(This article belongs to the Special Issue Biochar as Option for Sustainable Resource Management)
Open AccessReview Impact of Biochar on Organic Contaminants in Soil: A Tool for Mitigating Risk?
Agronomy 2013, 3(2), 349-375; doi:10.3390/agronomy3020349
Received: 30 November 2012 / Revised: 20 January 2013 / Accepted: 7 April 2013 / Published: 23 April 2013
Cited by 10 | PDF Full-text (312 KB) | HTML Full-text | XML Full-text
Abstract
The presence of biochar in soils through natural processes (forest fires, bush burning) or through application to soil (agriculture, carbon storage, remediation, waste management) has received a significant amount of scientific and regulatory attention. Biochar alters soil properties, encourages microbial activity and [...] Read more.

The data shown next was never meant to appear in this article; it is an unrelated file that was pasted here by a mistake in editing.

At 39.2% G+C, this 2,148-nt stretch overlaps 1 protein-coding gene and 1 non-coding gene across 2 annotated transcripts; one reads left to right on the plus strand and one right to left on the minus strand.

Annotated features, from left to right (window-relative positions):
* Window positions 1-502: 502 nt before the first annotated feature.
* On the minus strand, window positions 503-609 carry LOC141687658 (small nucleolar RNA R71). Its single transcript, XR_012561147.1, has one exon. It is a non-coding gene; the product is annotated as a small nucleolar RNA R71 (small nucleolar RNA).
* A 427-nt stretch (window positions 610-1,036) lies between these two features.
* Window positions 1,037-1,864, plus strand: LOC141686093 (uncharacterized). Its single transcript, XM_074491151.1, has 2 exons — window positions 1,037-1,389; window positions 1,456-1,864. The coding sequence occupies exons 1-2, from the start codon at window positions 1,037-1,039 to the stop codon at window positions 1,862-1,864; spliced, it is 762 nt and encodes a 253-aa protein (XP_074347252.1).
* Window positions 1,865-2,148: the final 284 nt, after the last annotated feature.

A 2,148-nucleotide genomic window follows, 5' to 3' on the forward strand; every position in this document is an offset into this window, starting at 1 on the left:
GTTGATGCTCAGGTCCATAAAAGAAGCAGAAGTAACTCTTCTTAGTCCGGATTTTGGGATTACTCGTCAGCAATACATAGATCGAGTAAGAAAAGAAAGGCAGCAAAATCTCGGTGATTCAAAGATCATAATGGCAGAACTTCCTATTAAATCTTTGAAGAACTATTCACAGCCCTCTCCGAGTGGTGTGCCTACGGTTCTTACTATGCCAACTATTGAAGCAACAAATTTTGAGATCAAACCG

The presence of biochar in soils through natural processes (forest fires, bush burning) or through application to soil (agriculture, carbon storage, remediation, waste management) has received a significant amount of scientific and regulatory attention. Biochar alters soil properties, encourages microbial activity and enhances sorption of inorganic and organic compounds, but this strongly depends on the feedstock and production process of biochar. This review considers biochar sources, the production process and result of pyrolysis, interactions of biochar with soil, and associated biota. Furthermore, the paper focuses on the interactions between biochar and common anthropogenic organic contaminants, such as polycyclic aromatic hydrocarbons (PAHs), pesticides, and dioxins, which are often deposited in the soil environment. It then considers the feasibility of applying biochar in remediation technologies in addition to other perspective areas yet to be explored. Full article